When only a lawyer will do: a quick guide to securing a good commercial tenant

In the age of the internet, many people are tempted to rely on template documents to do the job of experts [‘uzmanlar’]. It may be cheaper, but it doesn’t always pay to exclude the professionals, who can not only advise, but also devise bespoke documentation right for your specific circumstances.

T-VINE turns to Yildiz Betez, a lawyer from a leading southeast London firm, for top tips on commercial tenants.

Yildiz Betez’s quick guide to securing a good commercial tenant

The main purpose in letting a property is to secure an income stream, so the tenant’s ability to pay the rent throughout the term is fundamental. Recent high-profile insolvencies show that even household names can suddenly fail, so landlords must put in place as much protection as possible at the outset.

The nature of the tenant’s business will be the first thing to consider. Your lawyer can advise whether planning permission for the premises is restricted to specific uses and/or whether a planning application will need to be made for a change of use.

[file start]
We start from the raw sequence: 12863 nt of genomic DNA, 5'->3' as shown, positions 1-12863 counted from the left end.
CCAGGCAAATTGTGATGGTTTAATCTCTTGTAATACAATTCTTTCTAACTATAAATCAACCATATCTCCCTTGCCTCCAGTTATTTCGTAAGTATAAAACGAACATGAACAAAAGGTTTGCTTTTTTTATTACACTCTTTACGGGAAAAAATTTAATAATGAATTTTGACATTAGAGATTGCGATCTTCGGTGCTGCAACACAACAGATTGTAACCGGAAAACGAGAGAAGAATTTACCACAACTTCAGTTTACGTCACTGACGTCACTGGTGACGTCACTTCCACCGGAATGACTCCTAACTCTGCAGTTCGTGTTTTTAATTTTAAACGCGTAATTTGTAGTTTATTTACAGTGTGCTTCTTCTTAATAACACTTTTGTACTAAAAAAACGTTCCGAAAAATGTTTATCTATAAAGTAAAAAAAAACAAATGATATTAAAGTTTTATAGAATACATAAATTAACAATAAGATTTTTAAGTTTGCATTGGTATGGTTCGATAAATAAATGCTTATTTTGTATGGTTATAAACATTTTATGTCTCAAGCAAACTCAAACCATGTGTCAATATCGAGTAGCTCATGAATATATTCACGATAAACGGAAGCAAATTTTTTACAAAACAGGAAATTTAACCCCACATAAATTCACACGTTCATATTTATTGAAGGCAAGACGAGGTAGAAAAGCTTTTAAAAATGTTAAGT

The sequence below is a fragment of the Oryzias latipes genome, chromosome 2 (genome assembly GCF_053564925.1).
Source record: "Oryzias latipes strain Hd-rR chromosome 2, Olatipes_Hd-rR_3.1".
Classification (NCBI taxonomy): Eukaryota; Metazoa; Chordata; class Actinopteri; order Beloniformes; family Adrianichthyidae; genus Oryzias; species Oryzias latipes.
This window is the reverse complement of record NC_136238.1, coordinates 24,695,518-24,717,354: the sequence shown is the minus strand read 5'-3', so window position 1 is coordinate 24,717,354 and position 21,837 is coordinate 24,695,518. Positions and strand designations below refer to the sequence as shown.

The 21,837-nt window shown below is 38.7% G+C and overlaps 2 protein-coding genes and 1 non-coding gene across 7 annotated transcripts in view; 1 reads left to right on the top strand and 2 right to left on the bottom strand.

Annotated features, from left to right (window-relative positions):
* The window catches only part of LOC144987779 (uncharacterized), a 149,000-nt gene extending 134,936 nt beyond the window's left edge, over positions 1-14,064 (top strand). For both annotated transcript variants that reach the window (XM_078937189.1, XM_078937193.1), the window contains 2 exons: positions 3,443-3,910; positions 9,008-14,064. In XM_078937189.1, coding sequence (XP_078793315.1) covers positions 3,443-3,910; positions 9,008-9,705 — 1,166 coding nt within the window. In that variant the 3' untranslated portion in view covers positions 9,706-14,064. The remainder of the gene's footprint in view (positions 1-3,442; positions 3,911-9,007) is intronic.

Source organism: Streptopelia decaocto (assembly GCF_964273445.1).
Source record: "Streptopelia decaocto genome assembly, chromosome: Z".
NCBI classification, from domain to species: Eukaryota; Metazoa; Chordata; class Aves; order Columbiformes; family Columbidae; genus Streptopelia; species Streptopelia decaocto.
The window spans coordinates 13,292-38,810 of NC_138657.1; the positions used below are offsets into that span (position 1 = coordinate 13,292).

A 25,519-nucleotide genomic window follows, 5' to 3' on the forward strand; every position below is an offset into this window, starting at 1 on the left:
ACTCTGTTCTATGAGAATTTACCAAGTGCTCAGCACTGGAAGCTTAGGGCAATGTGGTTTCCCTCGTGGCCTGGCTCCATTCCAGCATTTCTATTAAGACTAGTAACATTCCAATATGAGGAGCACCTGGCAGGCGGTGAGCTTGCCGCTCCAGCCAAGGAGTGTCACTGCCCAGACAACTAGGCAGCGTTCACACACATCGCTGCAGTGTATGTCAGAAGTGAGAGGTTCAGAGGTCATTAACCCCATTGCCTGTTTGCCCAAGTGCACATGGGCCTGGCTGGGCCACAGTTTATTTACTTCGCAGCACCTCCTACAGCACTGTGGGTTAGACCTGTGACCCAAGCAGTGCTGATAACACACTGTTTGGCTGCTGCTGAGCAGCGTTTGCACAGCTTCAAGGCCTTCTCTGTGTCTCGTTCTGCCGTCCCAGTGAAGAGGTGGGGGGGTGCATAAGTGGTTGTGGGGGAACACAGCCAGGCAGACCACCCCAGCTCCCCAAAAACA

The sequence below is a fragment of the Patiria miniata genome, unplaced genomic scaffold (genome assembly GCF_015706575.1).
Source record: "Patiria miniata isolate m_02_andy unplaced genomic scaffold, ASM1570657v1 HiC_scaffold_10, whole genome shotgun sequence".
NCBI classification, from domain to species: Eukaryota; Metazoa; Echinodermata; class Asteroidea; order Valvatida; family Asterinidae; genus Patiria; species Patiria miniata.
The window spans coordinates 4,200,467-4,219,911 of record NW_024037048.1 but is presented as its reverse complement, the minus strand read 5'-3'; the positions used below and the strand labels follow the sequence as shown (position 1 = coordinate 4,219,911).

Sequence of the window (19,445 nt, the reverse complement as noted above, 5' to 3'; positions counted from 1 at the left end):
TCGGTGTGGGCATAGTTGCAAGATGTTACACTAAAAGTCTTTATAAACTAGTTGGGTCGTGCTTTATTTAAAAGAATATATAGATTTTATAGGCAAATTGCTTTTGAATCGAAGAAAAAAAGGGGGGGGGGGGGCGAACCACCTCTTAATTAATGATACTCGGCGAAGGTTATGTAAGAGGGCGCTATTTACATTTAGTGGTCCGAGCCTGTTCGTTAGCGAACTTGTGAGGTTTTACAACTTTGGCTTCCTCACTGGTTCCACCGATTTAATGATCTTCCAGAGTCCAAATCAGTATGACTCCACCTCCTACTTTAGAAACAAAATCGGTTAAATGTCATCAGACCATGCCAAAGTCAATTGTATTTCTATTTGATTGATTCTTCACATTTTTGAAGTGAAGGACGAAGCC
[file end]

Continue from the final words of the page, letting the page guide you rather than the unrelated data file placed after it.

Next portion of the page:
Before you grant the lease, you should also check that the tenant is solvent and can meet his/her financial commitments to you. This is normally done by checking the tenant’s records at Companies House, where the tenant is a company; or by undertaking credit and bankruptcy checks where the tenant is an individual.

If you think your proposed tenant may not have the financial strength to pay the rent and keep the property maintained, you should seek extra security. The two most common ways of doing this are by taking a rent deposit or asking the tenant to provide a guarantor: you could ask for both.

To avoid arguments later, your solicitor should draw up a rent deposit deed for you and your tenant to sign.  Similarly, a professionally-prepared document setting out the terms of a guarantee, or promise by a third party to make sure that the tenant complies with his/her obligations under the lease will help indemnify the landlord for any losses suffered as a result of a breach by the tenant. Guarantees can be given by individuals or companies. If the proposed tenant is a company with a stronger parent company, the guarantee would usually come from the parent company.

For further information, contact Yildiz Betez at Thackray Williams LLP, thackraywilliams.com.